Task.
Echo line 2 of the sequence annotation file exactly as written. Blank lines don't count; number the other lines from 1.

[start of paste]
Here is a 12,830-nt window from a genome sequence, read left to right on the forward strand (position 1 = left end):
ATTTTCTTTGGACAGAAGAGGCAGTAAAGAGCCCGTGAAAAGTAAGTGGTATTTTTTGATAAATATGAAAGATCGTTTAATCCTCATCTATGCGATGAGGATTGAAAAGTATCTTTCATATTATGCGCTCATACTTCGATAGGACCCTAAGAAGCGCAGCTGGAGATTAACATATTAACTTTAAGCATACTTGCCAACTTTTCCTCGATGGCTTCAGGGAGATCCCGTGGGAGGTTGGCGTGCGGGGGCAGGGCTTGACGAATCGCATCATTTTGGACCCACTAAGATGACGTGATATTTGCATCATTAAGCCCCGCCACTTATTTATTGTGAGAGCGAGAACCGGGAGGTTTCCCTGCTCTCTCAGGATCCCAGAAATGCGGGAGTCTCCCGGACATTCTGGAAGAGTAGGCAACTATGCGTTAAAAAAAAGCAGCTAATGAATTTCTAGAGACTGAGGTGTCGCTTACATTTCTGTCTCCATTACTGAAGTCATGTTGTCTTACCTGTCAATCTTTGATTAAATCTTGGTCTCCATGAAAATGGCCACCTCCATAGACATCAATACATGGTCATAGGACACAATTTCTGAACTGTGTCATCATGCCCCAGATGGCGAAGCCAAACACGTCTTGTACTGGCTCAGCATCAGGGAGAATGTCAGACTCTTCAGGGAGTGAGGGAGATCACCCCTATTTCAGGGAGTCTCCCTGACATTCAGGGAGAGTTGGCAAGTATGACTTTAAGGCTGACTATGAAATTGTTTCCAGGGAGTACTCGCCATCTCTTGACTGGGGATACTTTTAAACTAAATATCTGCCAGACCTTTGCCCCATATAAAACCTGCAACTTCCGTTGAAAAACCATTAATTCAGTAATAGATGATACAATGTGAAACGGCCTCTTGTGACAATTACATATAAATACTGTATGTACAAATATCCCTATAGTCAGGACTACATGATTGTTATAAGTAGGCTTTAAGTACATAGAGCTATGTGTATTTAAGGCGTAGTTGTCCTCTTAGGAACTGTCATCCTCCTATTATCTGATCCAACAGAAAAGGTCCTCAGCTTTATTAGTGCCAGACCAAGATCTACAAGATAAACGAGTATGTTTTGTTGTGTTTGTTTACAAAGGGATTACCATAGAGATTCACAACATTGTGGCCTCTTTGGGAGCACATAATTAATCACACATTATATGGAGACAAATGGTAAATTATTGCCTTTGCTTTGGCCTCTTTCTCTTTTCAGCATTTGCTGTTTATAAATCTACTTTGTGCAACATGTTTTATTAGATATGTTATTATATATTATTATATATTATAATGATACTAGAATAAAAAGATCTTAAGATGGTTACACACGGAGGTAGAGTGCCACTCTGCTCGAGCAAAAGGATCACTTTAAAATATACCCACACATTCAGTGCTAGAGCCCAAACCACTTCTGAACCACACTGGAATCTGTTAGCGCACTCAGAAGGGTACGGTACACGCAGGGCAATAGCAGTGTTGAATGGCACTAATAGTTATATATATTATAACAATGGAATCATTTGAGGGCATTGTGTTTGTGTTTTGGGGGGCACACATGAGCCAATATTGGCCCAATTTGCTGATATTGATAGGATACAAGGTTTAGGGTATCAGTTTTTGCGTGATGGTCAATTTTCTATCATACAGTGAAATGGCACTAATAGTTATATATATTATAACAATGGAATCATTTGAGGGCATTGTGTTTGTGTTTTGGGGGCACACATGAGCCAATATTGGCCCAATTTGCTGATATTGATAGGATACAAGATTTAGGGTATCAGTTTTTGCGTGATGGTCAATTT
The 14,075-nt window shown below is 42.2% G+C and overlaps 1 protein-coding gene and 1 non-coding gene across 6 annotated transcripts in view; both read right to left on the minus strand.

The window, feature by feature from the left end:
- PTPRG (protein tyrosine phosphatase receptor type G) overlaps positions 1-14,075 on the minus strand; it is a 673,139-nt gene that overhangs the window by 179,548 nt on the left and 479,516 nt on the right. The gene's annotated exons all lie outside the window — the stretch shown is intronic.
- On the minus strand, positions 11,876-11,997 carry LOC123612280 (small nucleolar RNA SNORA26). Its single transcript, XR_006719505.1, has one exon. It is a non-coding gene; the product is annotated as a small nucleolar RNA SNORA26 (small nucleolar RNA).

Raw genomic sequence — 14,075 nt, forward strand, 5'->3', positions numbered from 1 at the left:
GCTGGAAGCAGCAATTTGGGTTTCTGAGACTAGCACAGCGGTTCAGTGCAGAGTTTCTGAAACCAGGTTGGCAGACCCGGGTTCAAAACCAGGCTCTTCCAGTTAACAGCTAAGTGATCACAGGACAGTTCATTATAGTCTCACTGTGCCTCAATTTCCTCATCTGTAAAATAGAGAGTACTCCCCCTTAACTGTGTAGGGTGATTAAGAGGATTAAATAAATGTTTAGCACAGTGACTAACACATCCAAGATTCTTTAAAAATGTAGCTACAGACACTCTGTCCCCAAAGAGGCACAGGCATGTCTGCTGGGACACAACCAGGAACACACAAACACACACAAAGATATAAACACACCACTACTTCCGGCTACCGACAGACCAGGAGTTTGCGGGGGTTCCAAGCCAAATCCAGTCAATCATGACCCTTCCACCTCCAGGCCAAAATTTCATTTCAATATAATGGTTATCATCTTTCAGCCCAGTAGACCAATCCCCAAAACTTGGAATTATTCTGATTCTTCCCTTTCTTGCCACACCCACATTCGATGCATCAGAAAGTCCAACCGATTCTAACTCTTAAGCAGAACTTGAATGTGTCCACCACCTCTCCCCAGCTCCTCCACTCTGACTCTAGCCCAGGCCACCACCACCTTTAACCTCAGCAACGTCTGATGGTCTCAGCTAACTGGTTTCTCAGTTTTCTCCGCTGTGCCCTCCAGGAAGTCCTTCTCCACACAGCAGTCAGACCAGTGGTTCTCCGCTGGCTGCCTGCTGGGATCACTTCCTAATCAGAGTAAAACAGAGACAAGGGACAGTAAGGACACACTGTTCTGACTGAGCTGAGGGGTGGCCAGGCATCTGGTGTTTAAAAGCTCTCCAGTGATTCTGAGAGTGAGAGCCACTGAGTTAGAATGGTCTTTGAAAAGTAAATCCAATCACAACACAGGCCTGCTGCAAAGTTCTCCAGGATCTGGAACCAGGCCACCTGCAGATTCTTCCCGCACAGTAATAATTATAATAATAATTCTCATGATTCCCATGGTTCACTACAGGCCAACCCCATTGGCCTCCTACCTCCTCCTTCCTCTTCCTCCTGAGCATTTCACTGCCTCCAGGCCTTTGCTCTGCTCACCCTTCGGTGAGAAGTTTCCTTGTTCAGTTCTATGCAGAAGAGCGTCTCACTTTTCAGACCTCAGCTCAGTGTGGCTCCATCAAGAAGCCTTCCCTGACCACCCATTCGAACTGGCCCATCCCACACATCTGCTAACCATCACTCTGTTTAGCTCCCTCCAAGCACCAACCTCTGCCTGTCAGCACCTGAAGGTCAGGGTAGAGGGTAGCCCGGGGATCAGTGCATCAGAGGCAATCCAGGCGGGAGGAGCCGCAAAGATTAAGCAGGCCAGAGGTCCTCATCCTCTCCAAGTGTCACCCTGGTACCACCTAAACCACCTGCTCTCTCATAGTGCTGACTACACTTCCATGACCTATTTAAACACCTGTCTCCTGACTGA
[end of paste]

ATTTTCTTTGGACAGAAGAGGCAGTAAAGAGCCCGTGAAAAGTAAGTGGTATTTTTTGATAAATATGAAAGATCGTTTAATCCTCATCTATGCGATGAGGATTGAAAAGTATCTTTCATATTATGCGCTCATACTTCGATAGGACCCTAAGAAGCGCAGCTGGAGATTAACATATTAACTTTAAGCATACTTGCCAACTTTTCCTCGATGGCTTCAGGGAGATCCCGTGGGAGGTTGGCGTGCGGGGGCAGGGCTTGACGAATCGCATCATTTTGGACCCACTAAGATGACGTGATATTTGCATCATTAAGCCCCGCCACTTATTTATTGTGAGAGCGAGAACCGGGAGGTTTCCCTGCTCTCTCAGGATCCCAGAAATGCGGGAGTCTCCCGGACATTCTGGAAGAGTAGGCAACTATGCGTTAAAAAAAAGCAGCTAATGAATTTCTAGAGACTGAGGTGTCGCTTACATTTCTGTCTCCATTACTGAAGTCATGTTGTCTTACCTGTCAATCTTTGATTAAATCTTGGTCTCCATGAAAATGGCCACCTCCATAGACATCAATACATGGTCATAGGACACAATTTCTGAACTGTGTCATCATGCCCCAGATGGCGAAGCCAAACACGTCTTGTACTGGCTCAGCATCAGGGAGAATGTCAGACTCTTCAGGGAGTGAGGGAGATCACCCCTATTTCAGGGAGTCTCCCTGACATTCAGGGAGAGTTGGCAAGTATGACTTTAAGGCTGACTATGAAATTGTTTCCAGGGAGTACTCGCCATCTCTTGACTGGGGATACTTTTAAACTAAATATCTGCCAGACCTTTGCCCCATATAAAACCTGCAACTTCCGTTGAAAAACCATTAATTCAGTAATAGATGATACAATGTGAAACGGCCTCTTGTGACAATTACATATAAATACTGTATGTACAAATATCCCTATAGTCAGGACTACATGATTGTTATAAGTAGGCTTTAAGTACATAGAGCTATGTGTATTTAAGGCGTAGTTGTCCTCTTAGGAACTGTCATCCTCCTATTATCTGATCCAACAGAAAAGGTCCTCAGCTTTATTAGTGCCAGACCAAGATCTACAAGATAAACGAGTATGTTTTGTTGTGTTTGTTTACAAAGGGATTACCATAGAGATTCACAACATTGTGGCCTCTTTGGGAGCACATAATTAATCACACATTATATGGAGACAAATGGTAAATTATTGCCTTTGCTTTGGCCTCTTTCTCTTTTCAGCATTTGCTGTTTATAAATCTACTTTGTGCAACATGTTTTATTAGATATGTTATTATATATTATTATATATTATAATGATACTAGAATAAAAAGATCTTAAGATGGTTACACACGGAGGTAGAGTGCCACTCTGCTCGAGCAAAAGGATCACTTTAAAATATACCCACACATTCAGTGCTAGAGCCCAAACCACTTCTGAACCACACTGGAATCTGTTAGCGCACTCAGAAGGGTACGGTACACGCAGGGCAATAGCAGTGTTGAATGGCACTAATAGTTATATATATTATAACAATGGAATCATTTGAGGGCATTGTGTTTGTGTTTTGGGGGGCACACATGAGCCAATATTGGCCCAATTTGCTGATATTGATAGGATACAAGGTTTAGGGTATCAGTTTTTGCGTGATGGTCAATTTTCTATCATACAGTGAAATGGCACTAATAGTTATATATATTATAACAATGGAATCATTTGAGGGCATTGTGTTTGTGTTTTGGGGGCACACATGAGCCAATATTGGCCCAATTTGCTGATATTGATAGGATACAAGATTTAGGGTATCAGTTTTTGCGTGATGGTCAATTT